Liked by 3 people

      1. Seasons change, caterpillars change, everything changes except maybe bad politicians but minds or those will definitely change…
        I have brewed many a cup of tea only to decide after the sip that I no longer wanted tea. 🙃
        ~B

        Liked by 2 people

      2. I made a cup of tea and I’m falling asleep before I’ve finished it.. 🤣🤣 and if I finish it I would stay wide awake so I chose sleep
        ~B

        Liked by 1 person

  3. The consent cup of tea video is such a great explainer, though it saddens me that we need it at all. I hope these things change over the generations and people have more respect as a basic approach.

    Liked by 3 people

    1. We need it because we have not been having this conversation we need to normalise conversation around this for society to have a generation that respects people’s choices

      Thank you for visiting Vanessa
      ~B

      Liked by 1 person

    2. Its sad that we live in a world where you need to spell out these things but then again making assumptions played a large part in us ending up here…
      Hopefully we learn and do better thank you Vanessa
      ~B

      Liked by 1 person

  4. There is an Indian movie called PINK which revolves around exactly the same issue you pointed out – CONSENT. The movie touched the society’s sentiment and one of its dialogues is quite famous which is – NO means NO.

    Liked by 4 people

  5. Consent is EVERYTHING! Excellent post, naive young women. I was one of those growing up and it seems things will never change. It’s good to talk or write about this subject, so thank you! 🙂 And thank you for the coffee, I mean tea! 🥰

    Liked by 2 people

    1. It’s a sensitive topic but we definitely need more conversation around it otherwise how would those who don’t get it, know they don’t get it? 🤔
      As is painfully pointed out, people are taught how to avoid risky situations but not as much effort is put in addressing the flip side of the coin.

      Thanks for visiting
      ~B

      Liked by 1 person

      1. I just want to give you a virtual HUG! I should try and be stronger and have a better (or bigger) voice. Hmm… I get scared, isn’t that crazy? It’s like waaayyyy out of my comfort zone. I’m so happy that you get it, that video is so good that you shared!! ❤️

        Liked by 1 person

    1. I really liked this video and am just discreetly forwarding it to those who seem to not get.
      Looks like it’s a combination of both and with society and its warped sense of double standards the waters become very muddy indeed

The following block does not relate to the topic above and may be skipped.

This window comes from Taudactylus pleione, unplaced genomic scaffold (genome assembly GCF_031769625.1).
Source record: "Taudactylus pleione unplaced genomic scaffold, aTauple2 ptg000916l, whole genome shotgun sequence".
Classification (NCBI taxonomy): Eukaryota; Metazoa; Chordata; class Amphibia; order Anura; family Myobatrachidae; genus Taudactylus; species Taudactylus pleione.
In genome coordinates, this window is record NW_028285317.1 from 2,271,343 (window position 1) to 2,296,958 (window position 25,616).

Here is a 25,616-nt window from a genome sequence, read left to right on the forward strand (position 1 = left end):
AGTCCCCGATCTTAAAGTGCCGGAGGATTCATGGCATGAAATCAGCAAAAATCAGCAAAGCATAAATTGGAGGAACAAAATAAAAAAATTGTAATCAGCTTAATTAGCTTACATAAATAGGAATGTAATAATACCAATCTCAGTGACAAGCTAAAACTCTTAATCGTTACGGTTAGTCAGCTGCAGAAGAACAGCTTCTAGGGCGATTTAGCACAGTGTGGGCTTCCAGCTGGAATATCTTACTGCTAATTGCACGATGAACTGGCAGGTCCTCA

~B

      Liked by 2 people

    1. We spend a lot of time assuming a lot of things instead of actually talking them Until the conversations we never have become headline news and staggering statistics and we are wondering what sort of a people are we?

      ~B

      Liked by 1 person

    1. What I like best about the video is how it makes the point clear without finger pointing Or witch hunting those who “don’t get”
      Oft times it this sensitive discussion ends up with stereotyping lot of stereotyping and mud slinging but not an explanation as to the point the ones who are not getting are not getting. Rendering any progress in the matter moot

      Thanks for dropping by Trent
      ~B

      Liked by 2 people

  6. Heavy topic for coffee today. The tea video is a great consent video and it does make the point clear. I actually just finished a course on sexual assault and how language used to speak to a victim can create a culture of victim blaming without directly meaning too. It was really informative and the course made use of the tea video.

    Thanks for the virtual coffee Beaton. Hope you have a nice weekend.

    Liked by 3 people

    1. You are so right, society is primed to victim blame sometimes even without intending to…

      I searched for this video after I saw a reference to it while trying to explain consent. It employs a very diplomatic tactic and I have noticed conversations around this subject require delicacy otherwise it devolves into a lot of finger from which no one learns or comes up with a way forward as everyone gets their hackles raised trying to defend their position…

      Thanks for visiting
      ~B

      Liked by 2 people

    1. Thank you Pam

      It is a very sensitive subject but one we should normalise … We go through life assuming a lot of things instead of actually communicating.

      Thanks for visiting Pam

      ~B

      Liked by 1 person

  7. Please how can I like this post a million times?
    The message is crystal clear, visible to the blind and audible to the deaf.
    Thank you for this especially the animated explanation.
    Consent is EVERYTHING!

    Liked by 2 people

    1. Hi Michele
      I asked around the verdict is that the video is age-appropriate for high school especially the seniors about to get into the real world
      sorry for the late response and thank you
      ~B

      Like